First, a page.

She's battered and bruised, but okay. Melanie Spigelmyre is training for a cross-country cycling race. Her crash was caught on camera by a team photographer.
"I couldn't really believe it happened," said Melanie Spigelmyre.
But the pictures prove it did happen.
"I'm just surprised I'm not worse."
A 10 person cycling team was riding in the foothills near Trimmer Springs Road in Eastern Fresno County Saturday. Just 10 minutes into the ride, they came upon this herd of free-range cattle.
"As soon as I come around the corner, he just barrels and t-bones me. Sends me about 30 feet down the hill."
The racing team called 911, and a helicopter eventually flew Spigelmyre to the hospital.
Just one day after the accident, her arm is in a sling with bruising down to the bone. The bike she calls the Orbea Princess now has a splintered frame. And her helmet is cracked and dented.
"It's something I'll never forget."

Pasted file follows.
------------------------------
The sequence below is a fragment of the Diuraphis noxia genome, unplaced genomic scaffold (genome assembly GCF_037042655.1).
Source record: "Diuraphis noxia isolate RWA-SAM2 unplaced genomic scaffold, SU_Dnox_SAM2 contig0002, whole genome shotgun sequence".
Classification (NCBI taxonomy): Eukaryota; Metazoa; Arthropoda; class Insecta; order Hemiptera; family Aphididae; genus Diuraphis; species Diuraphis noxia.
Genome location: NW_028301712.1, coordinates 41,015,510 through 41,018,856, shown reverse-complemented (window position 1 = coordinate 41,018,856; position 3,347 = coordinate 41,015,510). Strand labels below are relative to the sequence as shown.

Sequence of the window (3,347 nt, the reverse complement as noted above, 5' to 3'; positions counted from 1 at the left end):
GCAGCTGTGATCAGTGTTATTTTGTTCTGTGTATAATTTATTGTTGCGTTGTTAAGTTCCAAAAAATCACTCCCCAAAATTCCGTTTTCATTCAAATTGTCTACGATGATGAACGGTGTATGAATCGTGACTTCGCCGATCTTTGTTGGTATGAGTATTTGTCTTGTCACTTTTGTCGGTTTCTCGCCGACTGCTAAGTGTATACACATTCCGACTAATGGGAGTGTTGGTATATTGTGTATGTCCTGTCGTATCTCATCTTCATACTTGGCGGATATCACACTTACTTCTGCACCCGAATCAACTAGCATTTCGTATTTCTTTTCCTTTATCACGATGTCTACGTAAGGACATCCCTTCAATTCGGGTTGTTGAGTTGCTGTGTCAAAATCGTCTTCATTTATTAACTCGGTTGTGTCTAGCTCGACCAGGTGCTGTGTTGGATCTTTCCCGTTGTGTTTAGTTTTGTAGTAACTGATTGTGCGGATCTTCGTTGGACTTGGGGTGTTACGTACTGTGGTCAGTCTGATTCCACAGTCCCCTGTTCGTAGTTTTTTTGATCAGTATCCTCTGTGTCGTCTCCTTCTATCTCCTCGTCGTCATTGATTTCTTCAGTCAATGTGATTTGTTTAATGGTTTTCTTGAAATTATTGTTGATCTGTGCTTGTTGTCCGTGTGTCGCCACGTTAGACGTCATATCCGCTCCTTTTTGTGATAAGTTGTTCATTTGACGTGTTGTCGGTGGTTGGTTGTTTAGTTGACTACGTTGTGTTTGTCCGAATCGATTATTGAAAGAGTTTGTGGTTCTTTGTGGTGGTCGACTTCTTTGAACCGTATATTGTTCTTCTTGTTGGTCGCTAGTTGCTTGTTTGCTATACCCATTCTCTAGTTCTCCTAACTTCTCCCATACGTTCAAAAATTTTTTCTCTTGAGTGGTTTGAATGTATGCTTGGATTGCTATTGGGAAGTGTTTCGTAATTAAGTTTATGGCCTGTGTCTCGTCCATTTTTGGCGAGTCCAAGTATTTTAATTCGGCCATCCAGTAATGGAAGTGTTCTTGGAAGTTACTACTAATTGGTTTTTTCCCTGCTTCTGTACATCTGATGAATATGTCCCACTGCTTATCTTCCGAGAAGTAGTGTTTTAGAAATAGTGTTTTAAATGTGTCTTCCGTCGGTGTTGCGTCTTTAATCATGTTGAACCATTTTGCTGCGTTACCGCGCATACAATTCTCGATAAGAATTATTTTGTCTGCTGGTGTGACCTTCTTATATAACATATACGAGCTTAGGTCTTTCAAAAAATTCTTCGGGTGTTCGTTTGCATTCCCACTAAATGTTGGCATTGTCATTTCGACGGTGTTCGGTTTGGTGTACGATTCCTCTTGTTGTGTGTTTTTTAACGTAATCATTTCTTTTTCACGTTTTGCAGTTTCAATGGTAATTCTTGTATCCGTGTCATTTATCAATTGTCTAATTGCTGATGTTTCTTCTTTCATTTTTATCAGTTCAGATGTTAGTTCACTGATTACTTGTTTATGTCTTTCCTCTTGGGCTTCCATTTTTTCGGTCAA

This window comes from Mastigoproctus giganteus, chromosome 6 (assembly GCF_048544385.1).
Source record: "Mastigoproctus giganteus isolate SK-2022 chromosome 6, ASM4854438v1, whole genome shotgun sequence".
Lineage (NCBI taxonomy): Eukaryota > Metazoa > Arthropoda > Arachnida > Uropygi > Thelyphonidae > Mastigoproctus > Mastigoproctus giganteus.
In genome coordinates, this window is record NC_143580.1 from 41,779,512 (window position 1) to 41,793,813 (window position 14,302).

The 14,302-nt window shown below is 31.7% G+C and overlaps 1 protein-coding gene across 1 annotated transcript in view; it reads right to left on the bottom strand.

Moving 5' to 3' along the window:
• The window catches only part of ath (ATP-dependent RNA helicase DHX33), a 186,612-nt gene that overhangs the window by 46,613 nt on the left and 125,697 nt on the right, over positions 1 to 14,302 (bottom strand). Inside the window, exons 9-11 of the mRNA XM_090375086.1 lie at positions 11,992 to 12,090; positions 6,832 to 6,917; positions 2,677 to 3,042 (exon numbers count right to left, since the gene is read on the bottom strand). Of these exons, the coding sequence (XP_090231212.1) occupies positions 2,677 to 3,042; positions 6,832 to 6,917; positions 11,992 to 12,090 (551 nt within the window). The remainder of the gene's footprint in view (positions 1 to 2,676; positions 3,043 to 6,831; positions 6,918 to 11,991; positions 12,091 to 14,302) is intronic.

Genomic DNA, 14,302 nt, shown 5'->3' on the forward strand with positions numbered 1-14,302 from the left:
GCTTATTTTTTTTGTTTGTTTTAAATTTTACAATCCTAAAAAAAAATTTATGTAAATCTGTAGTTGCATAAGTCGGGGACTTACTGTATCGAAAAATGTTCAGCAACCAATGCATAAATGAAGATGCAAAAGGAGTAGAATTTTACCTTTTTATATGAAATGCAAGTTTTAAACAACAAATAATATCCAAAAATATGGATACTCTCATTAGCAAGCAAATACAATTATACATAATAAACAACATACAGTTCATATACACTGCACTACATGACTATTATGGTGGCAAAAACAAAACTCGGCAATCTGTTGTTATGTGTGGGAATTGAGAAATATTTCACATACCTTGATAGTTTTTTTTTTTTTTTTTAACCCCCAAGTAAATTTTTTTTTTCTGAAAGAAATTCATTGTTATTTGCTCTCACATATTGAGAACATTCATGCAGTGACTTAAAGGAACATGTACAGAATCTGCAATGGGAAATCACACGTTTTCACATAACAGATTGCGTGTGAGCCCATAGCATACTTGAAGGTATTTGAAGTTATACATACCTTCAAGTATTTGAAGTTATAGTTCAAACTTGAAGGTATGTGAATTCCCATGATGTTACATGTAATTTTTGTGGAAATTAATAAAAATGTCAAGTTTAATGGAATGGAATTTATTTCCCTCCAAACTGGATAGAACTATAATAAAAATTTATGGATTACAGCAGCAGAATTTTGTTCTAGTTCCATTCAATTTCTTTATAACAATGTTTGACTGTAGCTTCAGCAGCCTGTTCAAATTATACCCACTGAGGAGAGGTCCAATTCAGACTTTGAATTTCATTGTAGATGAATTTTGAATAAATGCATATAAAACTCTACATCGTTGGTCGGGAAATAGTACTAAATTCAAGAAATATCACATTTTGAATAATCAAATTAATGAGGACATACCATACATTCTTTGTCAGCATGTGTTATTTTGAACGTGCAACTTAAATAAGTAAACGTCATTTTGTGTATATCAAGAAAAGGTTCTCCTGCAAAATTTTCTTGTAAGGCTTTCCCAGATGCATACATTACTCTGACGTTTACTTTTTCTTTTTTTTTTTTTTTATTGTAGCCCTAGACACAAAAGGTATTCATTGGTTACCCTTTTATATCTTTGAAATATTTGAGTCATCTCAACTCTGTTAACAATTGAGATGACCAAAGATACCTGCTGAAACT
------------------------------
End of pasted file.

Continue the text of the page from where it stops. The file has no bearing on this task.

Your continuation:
Photographer Jim Hawe and his daughter Melanie Hawe are the reason these amazing and rare photos exist.
"It was a scary thing," said Jim Hawe, "It was quite an experience for most of us."
The experience, Spigelmyre says, is for a good cause. "The training is for our RAAM team, to raise awareness of organ donor transplantation in memory of Crystel Stanford."
Crystel Stanford, a 29-year-old avid cyclist from Chowchilla, died when she crashed her bike during the California Classic race last May. Stanford's family donated her organs -- impacting the lives of at least 8 people.
And for that, Spigelmyre's bumps and bruises from Saturday's run in are worth it. "It's just a great thing, and I couldn't be happier to be part of this."